Another can’t-fail bar, El Kalima is known to be crowded on Friday and Saturday nights after 9, so get there early if you can. Cozy up to the bar, order a glass of one of the wines listed (all Toro), and not only will you get your order but also a free tapa to tide you over. Nice!
What To Eat: You must get the solomillo al cabrales, a sandwich made with pork loin and Cabrales cheese. It’s great bang for your buck, as the sandwich (made with pan de pueblo) is certainly not small! Happy eating!
3. Bar Lobo and La Casa de los Pinchitos
There are actually two of these bars, one right around the corner from the other, but the real question is: ¿Que pique o que no pique? You can’t have it both ways here—do you want it spicy? From the outside, this bar doesn’t look like much, but it’s home to some of the best pinchos morunos, which are like our kebabs. Pork on a stick, basically, but the best pork on a stick of your life.
Video from Spain’s Channel 6 about La Casa de los Pinchitos
What To Eat: Un pincho, please. You decide if it should be que pique or not.
4. Bar Sevilla
Address: Calle Alfonso de Castro, 5
This place is un bar típico. You throw you napkins on the floor, you fight with other patrons to get your order in, and cleanliness is not always next to godliness. But … just sit down and order your calamares.
What To Eat: If you’re with a group, order the fried squid. It’s good for soaking up all those glasses of wine or cañas.
5. Bar Merlú
Located in the heart of Zamora’s tapas district, this bar is somewhat new. It’s run by a friend of a friend, and I can’t recommend it enough. Good service? It’s not unheard of.
What To Order: Los mejillones, mussels, or the foie. Or both, go with both. With your drink order they’ll also give you a free one. What’s better than free? To drink, try a glass of Rejadorada, another Toro wine.
6. Bar Caballero
Yes, these numbers 5 and 6 seem to have the same address, but I assure that they are two separate locales. They’re just right next to each other in Zamora’s tapas neighborhood. This bar, the “gentleman’s bar,” is the kind of place you eat standing up, shoulder to shoulder with seemingly all of Zamora’s residents, young and old.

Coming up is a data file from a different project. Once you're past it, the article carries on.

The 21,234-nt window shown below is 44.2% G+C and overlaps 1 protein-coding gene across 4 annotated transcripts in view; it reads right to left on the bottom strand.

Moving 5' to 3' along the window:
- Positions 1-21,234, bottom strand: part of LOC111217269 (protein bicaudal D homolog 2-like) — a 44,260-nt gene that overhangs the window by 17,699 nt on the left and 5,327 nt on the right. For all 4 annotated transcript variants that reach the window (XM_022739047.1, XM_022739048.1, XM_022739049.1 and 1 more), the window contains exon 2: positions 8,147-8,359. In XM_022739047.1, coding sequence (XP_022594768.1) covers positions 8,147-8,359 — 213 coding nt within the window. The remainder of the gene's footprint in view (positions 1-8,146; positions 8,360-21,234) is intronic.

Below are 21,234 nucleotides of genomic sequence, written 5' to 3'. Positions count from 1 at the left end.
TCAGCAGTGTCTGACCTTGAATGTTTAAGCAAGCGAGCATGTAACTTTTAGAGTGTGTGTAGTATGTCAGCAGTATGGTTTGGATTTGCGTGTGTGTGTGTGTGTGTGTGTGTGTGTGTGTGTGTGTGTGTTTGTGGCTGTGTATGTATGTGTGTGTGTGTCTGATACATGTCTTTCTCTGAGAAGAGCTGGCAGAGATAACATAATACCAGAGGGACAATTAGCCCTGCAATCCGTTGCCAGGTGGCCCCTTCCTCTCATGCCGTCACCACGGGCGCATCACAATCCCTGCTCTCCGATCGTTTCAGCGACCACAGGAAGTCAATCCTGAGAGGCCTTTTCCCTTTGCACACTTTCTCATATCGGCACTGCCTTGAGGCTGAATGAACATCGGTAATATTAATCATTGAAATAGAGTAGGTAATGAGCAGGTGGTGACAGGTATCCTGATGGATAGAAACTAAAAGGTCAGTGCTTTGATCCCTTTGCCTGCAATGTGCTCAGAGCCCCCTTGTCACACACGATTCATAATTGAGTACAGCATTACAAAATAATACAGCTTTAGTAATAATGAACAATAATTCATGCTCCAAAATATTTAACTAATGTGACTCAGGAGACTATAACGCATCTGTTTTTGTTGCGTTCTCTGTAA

What To Order: Patatas ali-oli, which come with both ali-oli and bravas sauce. They’ll give you a little basket of bread and forks; the not-spilling-on-yourself part is up to you.
7. El Pata Negra
Address: Calle Pelayo, 4
This bar is a start-your-night-out kind of bar, the kind of bar you go with to sit down and have a proper tosta, a piece of toast with something delicious atop it. Here you’ll be able to try some of Toro’s best wines, though I must admit I get stuck on, as always, Elías Mora. Try the Crianza!
What To Order: A tosta, of course. My personal favorites include salmon and jamón.
So you’re ready to move on from beer and wine and have some gin and tonics or rum and cokes. The place to go is Calle Los Herreros, where all Zamora’s partiers go around 12 a.m. on Friday and Saturday nights. If you’re looking for artisan gin bars, this isn’t the street for you, but if you’re looking to party—welcome!
If you’re feeling a bit hungry after a few drinks, check out my favorite bar for some triángulos, or half-sandwiches, the purposely-misspelled Bayadoliz (a funny take on Valladolid).
The Morning After: Churrería Malú
Address: Plaza del Mercado, s/n
Stop by Zamora’s most famous churrería for some piping-hot churros or porras con chocolate. You may have to wait in line, but be warned—it’s definitely worth it! This place is located in the Plaza del Mercado, the market square, right by the old mercado de abastos. It’s one of the only places open there on Sunday mornings, precisely for those day-after necessities.